Winter catch-and-release: Avoid frozen gills and eyes

With single digit temperatures again in the forecast, this seems like a good time to talk about cold weather catch-and-release best practices. When the temperature is so low that you’ve got ice forming on your waders, or your line and leader sports frozen droplets the moment they hit the air, you should be thinking about what could happen to a fish’s gills or eyes if exposed to that same frigid air.

When it’s Everest summit cold out there, try to keep fish in the water as much as possible. Absolute best practice would be to never remove the fish from the water. If you must take a picture, keep the fish in the water (in your fish-friendly landing net) until you’re ready to shoot. Then it’s 1-2-3, lift, shoot, and get that fish back in the water ASAP. Limit your number of shots. Please remember that damage time is measured in seconds.

It was in the teens when this picture was taken. We probably shouldn’t have done it. On the plus side you can see water still dripping from my hands, which indicates the shot came moments after the steelhead was lifted from the net. Photo by Peter Jenkins.
Option B is much safer for the fish. I know, it’s not the same, but Arctic air can be cruel on your favorite gamefish’s gills. How cold is it? You can see droplets and sections of ice already forming on my waders. Photo by Peter Jenkins.

New date for “Summer on the Farmington” Film: Thursday, Feb 24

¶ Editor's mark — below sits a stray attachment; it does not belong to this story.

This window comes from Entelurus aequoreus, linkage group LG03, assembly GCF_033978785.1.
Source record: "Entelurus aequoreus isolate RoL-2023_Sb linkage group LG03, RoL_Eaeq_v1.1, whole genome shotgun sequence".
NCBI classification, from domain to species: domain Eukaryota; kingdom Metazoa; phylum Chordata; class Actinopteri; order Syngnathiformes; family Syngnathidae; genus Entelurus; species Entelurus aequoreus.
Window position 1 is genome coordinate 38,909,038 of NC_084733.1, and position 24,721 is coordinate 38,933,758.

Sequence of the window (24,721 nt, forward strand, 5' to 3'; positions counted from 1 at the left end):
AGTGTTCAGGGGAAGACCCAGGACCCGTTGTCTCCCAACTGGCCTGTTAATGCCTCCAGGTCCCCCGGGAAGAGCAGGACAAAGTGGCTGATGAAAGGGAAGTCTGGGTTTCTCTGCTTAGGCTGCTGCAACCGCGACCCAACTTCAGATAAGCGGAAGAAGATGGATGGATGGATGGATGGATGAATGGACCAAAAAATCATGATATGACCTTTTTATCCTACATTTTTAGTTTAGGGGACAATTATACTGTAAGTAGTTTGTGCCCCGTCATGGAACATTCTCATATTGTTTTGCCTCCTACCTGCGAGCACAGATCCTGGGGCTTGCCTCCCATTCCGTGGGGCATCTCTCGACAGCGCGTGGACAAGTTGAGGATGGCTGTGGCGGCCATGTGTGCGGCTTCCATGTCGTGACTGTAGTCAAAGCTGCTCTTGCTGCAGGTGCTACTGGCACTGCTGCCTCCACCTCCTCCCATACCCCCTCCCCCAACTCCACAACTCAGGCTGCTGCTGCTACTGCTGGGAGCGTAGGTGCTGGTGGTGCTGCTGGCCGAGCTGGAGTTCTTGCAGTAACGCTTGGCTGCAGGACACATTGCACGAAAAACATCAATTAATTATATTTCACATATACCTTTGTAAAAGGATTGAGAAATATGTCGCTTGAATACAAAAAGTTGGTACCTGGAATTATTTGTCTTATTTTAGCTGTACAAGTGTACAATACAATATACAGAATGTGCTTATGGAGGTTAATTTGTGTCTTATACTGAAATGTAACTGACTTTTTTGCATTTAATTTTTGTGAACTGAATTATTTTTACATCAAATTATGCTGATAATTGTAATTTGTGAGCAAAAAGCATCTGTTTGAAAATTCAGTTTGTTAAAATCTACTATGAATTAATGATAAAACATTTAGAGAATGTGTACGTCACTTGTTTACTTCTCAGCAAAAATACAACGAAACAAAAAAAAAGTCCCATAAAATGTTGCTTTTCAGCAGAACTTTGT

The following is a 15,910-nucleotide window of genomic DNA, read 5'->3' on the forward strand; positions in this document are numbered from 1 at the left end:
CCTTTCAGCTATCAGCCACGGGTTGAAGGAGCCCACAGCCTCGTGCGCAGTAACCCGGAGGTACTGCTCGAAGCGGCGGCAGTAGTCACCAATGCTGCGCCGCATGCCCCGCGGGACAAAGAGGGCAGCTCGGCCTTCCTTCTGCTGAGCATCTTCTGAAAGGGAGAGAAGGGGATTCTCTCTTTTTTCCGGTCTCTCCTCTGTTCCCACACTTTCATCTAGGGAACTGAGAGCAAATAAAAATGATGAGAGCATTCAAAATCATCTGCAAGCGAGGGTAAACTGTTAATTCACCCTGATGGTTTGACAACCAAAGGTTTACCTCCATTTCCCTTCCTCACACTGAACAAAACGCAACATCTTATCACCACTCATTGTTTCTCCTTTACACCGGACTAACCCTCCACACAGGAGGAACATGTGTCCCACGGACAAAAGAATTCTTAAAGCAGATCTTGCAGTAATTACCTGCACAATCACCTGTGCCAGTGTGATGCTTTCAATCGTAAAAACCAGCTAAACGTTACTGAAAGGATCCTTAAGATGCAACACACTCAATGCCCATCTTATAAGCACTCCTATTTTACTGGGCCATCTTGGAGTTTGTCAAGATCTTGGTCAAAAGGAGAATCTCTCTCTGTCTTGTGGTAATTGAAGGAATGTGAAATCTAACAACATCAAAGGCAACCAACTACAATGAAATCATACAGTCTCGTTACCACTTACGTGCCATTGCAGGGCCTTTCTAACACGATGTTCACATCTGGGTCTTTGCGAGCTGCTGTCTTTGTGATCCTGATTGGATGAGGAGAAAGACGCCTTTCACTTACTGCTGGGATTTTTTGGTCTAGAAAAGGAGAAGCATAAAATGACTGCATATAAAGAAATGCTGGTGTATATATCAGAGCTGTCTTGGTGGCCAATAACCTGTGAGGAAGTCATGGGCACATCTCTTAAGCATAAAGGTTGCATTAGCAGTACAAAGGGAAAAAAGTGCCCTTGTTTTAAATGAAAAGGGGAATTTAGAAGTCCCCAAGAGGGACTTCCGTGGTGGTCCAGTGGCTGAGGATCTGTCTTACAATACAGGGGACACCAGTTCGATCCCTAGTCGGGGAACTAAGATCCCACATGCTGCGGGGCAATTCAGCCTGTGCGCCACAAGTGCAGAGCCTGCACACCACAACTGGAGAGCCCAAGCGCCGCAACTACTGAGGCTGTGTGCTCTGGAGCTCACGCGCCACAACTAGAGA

I’m hoping you’ll join me for the new world premier (ok, so no searchlights, tuxes, gowns, or red carpet, but still it’s technically accurate) of Director Matthew Vinick’s film, “Summer on the Farmington.” Same place (Brewery Legitimus in New Hartford), same time (7pm), new date (Thursday, February 24)! You can only get tickets in advance online through the FRAA. Hopefully this current spike will be over and we can look forward to enjoying a tasty craft brew.

Marlborough Fly Fishing Show postponed — new dates April 22-23-24!

Here’s the official announcement/FAQ: “It wasn’t an easy decision but, after reaching out to our exhibitors, celebrities and staff, we made the conscious decision to postpone the 2022 Marlborough show for a myriad of obvious reasons. The new dates are April 22-24, 2022 We hope you can make it!

Q. What if I already bought an Advanced Show Ticket? A. Your ticket will be good whether you purchased it before or after our date change. Be sure to bring along either a physical or digital copy.

Q. What if I already signed up for a Featured Class? A. If you know you can’t make the show in April, please contact us and we will issue a refund. If you plan to attend you do not need to do anything. You will automatically be transferred unless we have to move a time or instructor. In that case we will reach out once we confirm the class schedule.